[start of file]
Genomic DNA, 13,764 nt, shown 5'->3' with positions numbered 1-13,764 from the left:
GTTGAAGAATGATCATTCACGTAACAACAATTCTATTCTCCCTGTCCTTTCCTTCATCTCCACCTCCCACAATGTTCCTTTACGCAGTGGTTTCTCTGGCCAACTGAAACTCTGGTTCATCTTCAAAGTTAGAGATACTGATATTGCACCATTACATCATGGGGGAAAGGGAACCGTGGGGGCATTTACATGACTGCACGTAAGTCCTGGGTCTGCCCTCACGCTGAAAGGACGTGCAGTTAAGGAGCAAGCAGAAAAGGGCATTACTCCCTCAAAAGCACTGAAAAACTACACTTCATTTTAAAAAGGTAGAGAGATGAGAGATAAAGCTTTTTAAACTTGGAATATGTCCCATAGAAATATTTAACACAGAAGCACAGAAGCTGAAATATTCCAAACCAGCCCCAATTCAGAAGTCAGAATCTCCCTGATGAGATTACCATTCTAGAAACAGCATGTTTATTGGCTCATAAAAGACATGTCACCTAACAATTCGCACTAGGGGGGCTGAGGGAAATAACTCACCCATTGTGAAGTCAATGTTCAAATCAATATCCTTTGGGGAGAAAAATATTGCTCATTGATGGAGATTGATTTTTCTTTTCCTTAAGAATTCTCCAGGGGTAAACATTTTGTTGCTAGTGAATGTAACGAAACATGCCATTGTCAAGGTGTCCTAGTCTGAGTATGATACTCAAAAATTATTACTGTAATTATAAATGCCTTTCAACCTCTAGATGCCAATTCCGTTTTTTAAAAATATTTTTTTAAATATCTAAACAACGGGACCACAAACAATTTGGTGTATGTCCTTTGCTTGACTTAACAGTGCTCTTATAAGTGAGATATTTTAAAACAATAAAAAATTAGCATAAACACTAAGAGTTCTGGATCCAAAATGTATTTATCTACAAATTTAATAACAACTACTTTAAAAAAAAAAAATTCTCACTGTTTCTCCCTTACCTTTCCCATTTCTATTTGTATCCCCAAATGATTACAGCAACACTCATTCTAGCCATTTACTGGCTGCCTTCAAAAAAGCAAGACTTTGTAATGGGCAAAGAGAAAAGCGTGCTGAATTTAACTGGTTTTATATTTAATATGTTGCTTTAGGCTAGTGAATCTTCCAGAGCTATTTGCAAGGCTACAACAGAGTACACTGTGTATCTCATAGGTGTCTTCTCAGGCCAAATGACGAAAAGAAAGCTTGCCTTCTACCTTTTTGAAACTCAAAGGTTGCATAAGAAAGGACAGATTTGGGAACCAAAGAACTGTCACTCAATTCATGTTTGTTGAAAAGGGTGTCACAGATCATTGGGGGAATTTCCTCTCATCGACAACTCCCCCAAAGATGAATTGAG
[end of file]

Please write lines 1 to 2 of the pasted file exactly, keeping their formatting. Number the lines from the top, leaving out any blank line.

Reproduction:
Genomic DNA, 13,764 nt, shown 5'->3' with positions numbered 1-13,764 from the left:
GTTGAAGAATGATCATTCACGTAACAACAATTCTATTCTCCCTGTCCTTTCCTTCATCTCCACCTCCCACAATGTTCCTTTACGCAGTGGTTTCTCTGGCCAACTGAAACTCTGGTTCATCTTCAAAGTTAGAGATACTGATATTGCACCATTACATCATGGGGGAAAGGGAACCGTGGGGGCATTTACATGACTGCACGTAAGTCCTGGGTCTGCCCTCACGCTGAAAGGACGTGCAGTTAAGGAGCAAGCAGAAAAGGGCATTACTCCCTCAAAAGCACTGAAAAACTACACTTCATTTTAAAAAGGTAGAGAGATGAGAGATAAAGCTTTTTAAACTTGGAATATGTCCCATAGAAATATTTAACACAGAAGCACAGAAGCTGAAATATTCCAAACCAGCCCCAATTCAGAAGTCAGAATCTCCCTGATGAGATTACCATTCTAGAAACAGCATGTTTATTGGCTCATAAAAGACATGTCACCTAACAATTCGCACTAGGGGGGCTGAGGGAAATAACTCACCCATTGTGAAGTCAATGTTCAAATCAATATCCTTTGGGGAGAAAAATATTGCTCATTGATGGAGATTGATTTTTCTTTTCCTTAAGAATTCTCCAGGGGTAAACATTTTGTTGCTAGTGAATGTAACGAAACATGCCATTGTCAAGGTGTCCTAGTCTGAGTATGATACTCAAAAATTATTACTGTAATTATAAATGCCTTTCAACCTCTAGATGCCAATTCCGTTTTTTAAAAATATTTTTTTAAATATCTAAACAACGGGACCACAAACAATTTGGTGTATGTCCTTTGCTTGACTTAACAGTGCTCTTATAAGTGAGATATTTTAAAACAATAAAAAATTAGCATAAACACTAAGAGTTCTGGATCCAAAATGTATTTATCTACAAATTTAATAACAACTACTTTAAAAAAAAAAAATTCTCACTGTTTCTCCCTTACCTTTCCCATTTCTATTTGTATCCCCAAATGATTACAGCAACACTCATTCTAGCCATTTACTGGCTGCCTTCAAAAAAGCAAGACTTTGTAATGGGCAAAGAGAAAAGCGTGCTGAATTTAACTGGTTTTATATTTAATATGTTGCTTTAGGCTAGTGAATCTTCCAGAGCTATTTGCAAGGCTACAACAGAGTACACTGTGTATCTCATAGGTGTCTTCTCAGGCCAAATGACGAAAAGAAAGCTTGCCTTCTACCTTTTTGAAACTCAAAGGTTGCATAAGAAAGGACAGATTTGGGAACCAAAGAACTGTCACTCAATTCATGTTTGTTGAAAAGGGTGTCACAGATCATTGGGGGAATTTCCTCTCATCGACAACTCCCCCAAAGATGAATTGAG